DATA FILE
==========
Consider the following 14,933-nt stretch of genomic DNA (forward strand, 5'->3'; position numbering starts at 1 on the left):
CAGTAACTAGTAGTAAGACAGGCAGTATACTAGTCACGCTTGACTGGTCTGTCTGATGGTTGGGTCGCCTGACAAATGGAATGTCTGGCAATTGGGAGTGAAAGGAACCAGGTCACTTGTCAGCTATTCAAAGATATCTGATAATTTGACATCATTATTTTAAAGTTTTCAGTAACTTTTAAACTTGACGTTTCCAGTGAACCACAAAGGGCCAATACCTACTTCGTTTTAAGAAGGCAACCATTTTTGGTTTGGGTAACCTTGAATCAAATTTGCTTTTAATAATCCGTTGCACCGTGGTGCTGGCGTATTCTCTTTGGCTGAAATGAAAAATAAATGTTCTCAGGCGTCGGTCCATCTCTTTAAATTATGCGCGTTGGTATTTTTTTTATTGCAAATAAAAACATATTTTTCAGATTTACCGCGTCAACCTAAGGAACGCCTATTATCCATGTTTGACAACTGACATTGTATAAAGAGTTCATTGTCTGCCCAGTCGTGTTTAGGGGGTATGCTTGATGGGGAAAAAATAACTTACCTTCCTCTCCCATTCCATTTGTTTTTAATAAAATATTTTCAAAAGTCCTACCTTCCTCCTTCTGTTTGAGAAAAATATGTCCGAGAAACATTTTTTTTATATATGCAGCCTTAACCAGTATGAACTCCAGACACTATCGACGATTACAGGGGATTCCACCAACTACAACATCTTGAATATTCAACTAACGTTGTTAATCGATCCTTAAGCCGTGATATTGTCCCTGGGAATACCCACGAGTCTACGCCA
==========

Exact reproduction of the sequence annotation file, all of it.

Consider the following 14,933-nt stretch of genomic DNA (forward strand, 5'->3'; position numbering starts at 1 on the left):
CAGTAACTAGTAGTAAGACAGGCAGTATACTAGTCACGCTTGACTGGTCTGTCTGATGGTTGGGTCGCCTGACAAATGGAATGTCTGGCAATTGGGAGTGAAAGGAACCAGGTCACTTGTCAGCTATTCAAAGATATCTGATAATTTGACATCATTATTTTAAAGTTTTCAGTAACTTTTAAACTTGACGTTTCCAGTGAACCACAAAGGGCCAATACCTACTTCGTTTTAAGAAGGCAACCATTTTTGGTTTGGGTAACCTTGAATCAAATTTGCTTTTAATAATCCGTTGCACCGTGGTGCTGGCGTATTCTCTTTGGCTGAAATGAAAAATAAATGTTCTCAGGCGTCGGTCCATCTCTTTAAATTATGCGCGTTGGTATTTTTTTTATTGCAAATAAAAACATATTTTTCAGATTTACCGCGTCAACCTAAGGAACGCCTATTATCCATGTTTGACAACTGACATTGTATAAAGAGTTCATTGTCTGCCCAGTCGTGTTTAGGGGGTATGCTTGATGGGGAAAAAATAACTTACCTTCCTCTCCCATTCCATTTGTTTTTAATAAAATATTTTCAAAAGTCCTACCTTCCTCCTTCTGTTTGAGAAAAATATGTCCGAGAAACATTTTTTTTATATATGCAGCCTTAACCAGTATGAACTCCAGACACTATCGACGATTACAGGGGATTCCACCAACTACAACATCTTGAATATTCAACTAACGTTGTTAATCGATCCTTAAGCCGTGATATTGTCCCTGGGAATACCCACGAGTCTACGCCA